Securitisation and covered bonds for housing finance

2019 Securitisation volumes in India reach record high

By Falak Dutta (finserv@vinodkothari.com)

Up, Up & Above!

Yet another year went by and Indian securitization market certainly had a year to rejoice. Starting from the volume of transactions to innovative structures, the market has everything to boast about. Before we discuss each of these at length, let us take stock of the highlights first:

  • The securitization volumes doubled during the year, as securitization in India became a trillion rupee market.
  • DAs continued to be the preferred mode of transaction with Mortgages as the dominant asset class.
  • Clarity on Goods & Services Tax, increased participation of private banks, NBFCs and mutual funds along with healthy demand for non-priority sector loan were primary reasons for this sharp growth.
  • DHFL & IL&FS rushed to securitize as traditional sources of funding dried up due to concerns of debt servicing in the 2nd half of 2018.
  • The country witnessed the first issuance of covered bonds during year.
  • Several new structures were tried, namely, lease receivables securitization, corporate loan securitization, revolving structures etc.

Securitization volumes reaching all time high

The volume of retail securitization grew by 123% as figures soared to ₹1.9 lakh crore compared to ₹85,000 crore in fiscal ’18. Mortgages, vehicle loans and microfinance loans constituted the three major asset classes comprising of 84% of the total volume. The growth was primarily propelled by a combination of three factors.

First, a few big players who stayed away from the market returned after the GST Council clarified that securitized assets are not subject to GST.

Second, Two non-banking companies (DHFL& IL&FS) rushed to securitize their receivables as traditional sources of financing dried up after September 2018. After this, banks started preferring portfolio buyouts over taking credit exposure on the NBFCs.

Third, subsequent to the liquidity crisis faced by several NBFCs, RBI relaxed guidelines of minimum holding period requirement for securitization transactions backed by long duration loans leading to greater number of eligible securitized assets.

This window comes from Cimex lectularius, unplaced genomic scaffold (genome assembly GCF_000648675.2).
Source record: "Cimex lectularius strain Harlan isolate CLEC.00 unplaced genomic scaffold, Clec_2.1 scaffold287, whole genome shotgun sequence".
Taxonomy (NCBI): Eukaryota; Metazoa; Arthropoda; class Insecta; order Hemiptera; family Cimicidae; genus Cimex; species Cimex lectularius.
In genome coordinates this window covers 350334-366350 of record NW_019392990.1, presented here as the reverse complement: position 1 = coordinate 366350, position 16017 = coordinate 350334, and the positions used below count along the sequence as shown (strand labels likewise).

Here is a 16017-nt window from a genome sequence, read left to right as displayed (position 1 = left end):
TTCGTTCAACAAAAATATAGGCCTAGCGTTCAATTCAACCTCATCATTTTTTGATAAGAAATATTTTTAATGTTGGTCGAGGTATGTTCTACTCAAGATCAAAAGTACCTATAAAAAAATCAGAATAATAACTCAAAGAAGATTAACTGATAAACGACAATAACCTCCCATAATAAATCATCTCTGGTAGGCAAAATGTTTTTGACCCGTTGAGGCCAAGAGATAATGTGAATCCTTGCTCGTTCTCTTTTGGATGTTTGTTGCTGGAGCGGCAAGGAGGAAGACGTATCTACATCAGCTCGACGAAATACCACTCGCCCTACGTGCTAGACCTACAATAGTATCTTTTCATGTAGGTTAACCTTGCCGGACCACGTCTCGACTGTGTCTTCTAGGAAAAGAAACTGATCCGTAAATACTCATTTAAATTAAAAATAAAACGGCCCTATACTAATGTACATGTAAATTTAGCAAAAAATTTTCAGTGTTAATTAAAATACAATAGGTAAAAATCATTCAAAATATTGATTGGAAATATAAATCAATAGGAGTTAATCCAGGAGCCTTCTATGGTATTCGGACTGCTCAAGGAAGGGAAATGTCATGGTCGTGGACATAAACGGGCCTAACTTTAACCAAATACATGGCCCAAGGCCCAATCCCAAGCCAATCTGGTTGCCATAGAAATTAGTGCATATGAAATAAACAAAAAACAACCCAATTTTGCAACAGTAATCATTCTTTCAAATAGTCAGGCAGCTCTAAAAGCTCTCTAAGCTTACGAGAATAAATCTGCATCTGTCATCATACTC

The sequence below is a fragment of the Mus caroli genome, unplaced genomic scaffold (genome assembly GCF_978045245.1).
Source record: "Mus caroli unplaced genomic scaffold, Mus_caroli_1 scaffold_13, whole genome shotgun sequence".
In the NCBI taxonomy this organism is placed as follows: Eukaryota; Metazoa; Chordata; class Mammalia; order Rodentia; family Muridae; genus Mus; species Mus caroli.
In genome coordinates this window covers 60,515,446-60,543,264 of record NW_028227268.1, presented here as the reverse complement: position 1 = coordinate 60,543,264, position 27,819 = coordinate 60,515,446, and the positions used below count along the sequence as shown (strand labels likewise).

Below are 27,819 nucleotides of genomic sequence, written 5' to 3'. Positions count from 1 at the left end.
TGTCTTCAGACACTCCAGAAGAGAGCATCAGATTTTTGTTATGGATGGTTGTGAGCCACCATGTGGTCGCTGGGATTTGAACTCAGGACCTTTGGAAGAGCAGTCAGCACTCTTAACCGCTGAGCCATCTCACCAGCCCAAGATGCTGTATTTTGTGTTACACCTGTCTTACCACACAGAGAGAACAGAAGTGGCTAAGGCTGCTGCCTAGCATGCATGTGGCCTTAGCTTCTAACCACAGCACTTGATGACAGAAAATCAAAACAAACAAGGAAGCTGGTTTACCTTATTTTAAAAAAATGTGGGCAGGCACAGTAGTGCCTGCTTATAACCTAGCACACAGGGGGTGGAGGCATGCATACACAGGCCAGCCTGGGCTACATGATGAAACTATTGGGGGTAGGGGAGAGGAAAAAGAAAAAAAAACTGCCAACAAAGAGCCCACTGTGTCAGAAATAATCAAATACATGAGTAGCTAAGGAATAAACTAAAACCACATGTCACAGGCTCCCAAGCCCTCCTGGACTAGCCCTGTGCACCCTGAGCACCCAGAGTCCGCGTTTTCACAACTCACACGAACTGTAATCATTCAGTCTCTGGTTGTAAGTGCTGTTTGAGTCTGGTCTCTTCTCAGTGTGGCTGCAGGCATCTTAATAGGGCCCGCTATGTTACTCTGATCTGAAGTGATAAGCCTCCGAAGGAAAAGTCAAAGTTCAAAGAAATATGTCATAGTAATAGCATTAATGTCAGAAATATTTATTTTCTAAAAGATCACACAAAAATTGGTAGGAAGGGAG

The graph below shows the performance of the Indian securitization market over the years:

Source: CRISIL Estimates. Figures in ₹10 Billions

Traditionally the bulk of securitization transactions have been driven by Priority Sector Lending (PSL) from banks. At present though, securitization transactions are being increasingly backed by non PSL assets that are making their presence felt as they gain market traction. The trend has been clear. The share of non-PSL assets as a part of total transaction rose to a record of 42% in 2018, up from 33% in 2017 and a relatively moderate share of 26% in 2016. Banks are focusing on securing long term assets such as mortgages that have displayed fairly stable asset quality to expand their retail asset portfolio.

The case for PSLCs

An additional recurring theme is the growing popularity in PSLCs which serves as a direct alternative to securitization. The volume of transactions have skyrocketed to ₹ 3.3 lakh crore in fiscal ’19 up from ₹ 1.9 lakh crore in fiscal ‘18 and ₹ 49,000 crore in fiscal ‘17. PSLCs which were introduced in 2015, was an idea which appeared in the report of a Dr. Raghu Ram Rajan led Committee- A Hundred Small Steps. Out of the four kinds of PSLCs, the PLSC- General and PSLC- Small and Marginal Farmers remain the highest traded segments. The supply side consists of private sector banks with excess PSL in the general PSLCs category and Regional Rural Banks in SFMF category.

PTCs vs. DAs

Another point of note is the increasing share of the DA’s in the securitization market. The move from PTCs to DA isn’t surprising given the absence of credit enhancements, amount of capital requirements and relatively less regulatory due diligence in DAs. The fact that the share of PTC transaction fell from 47% in fiscal ‘17 to 42% in fiscal ’18 and further to 36% in fiscal ’19 serves as a case in point. However, one hasn’t impeded the growth for the other. DA transactions soared a record 146%. Whereas PTCs soared 95% reaching a volume of ₹69,000 crore. Also, mortgages still remain the preferred asset class, accounting for almost 74% of DA volumes and 46% of total securitization volumes.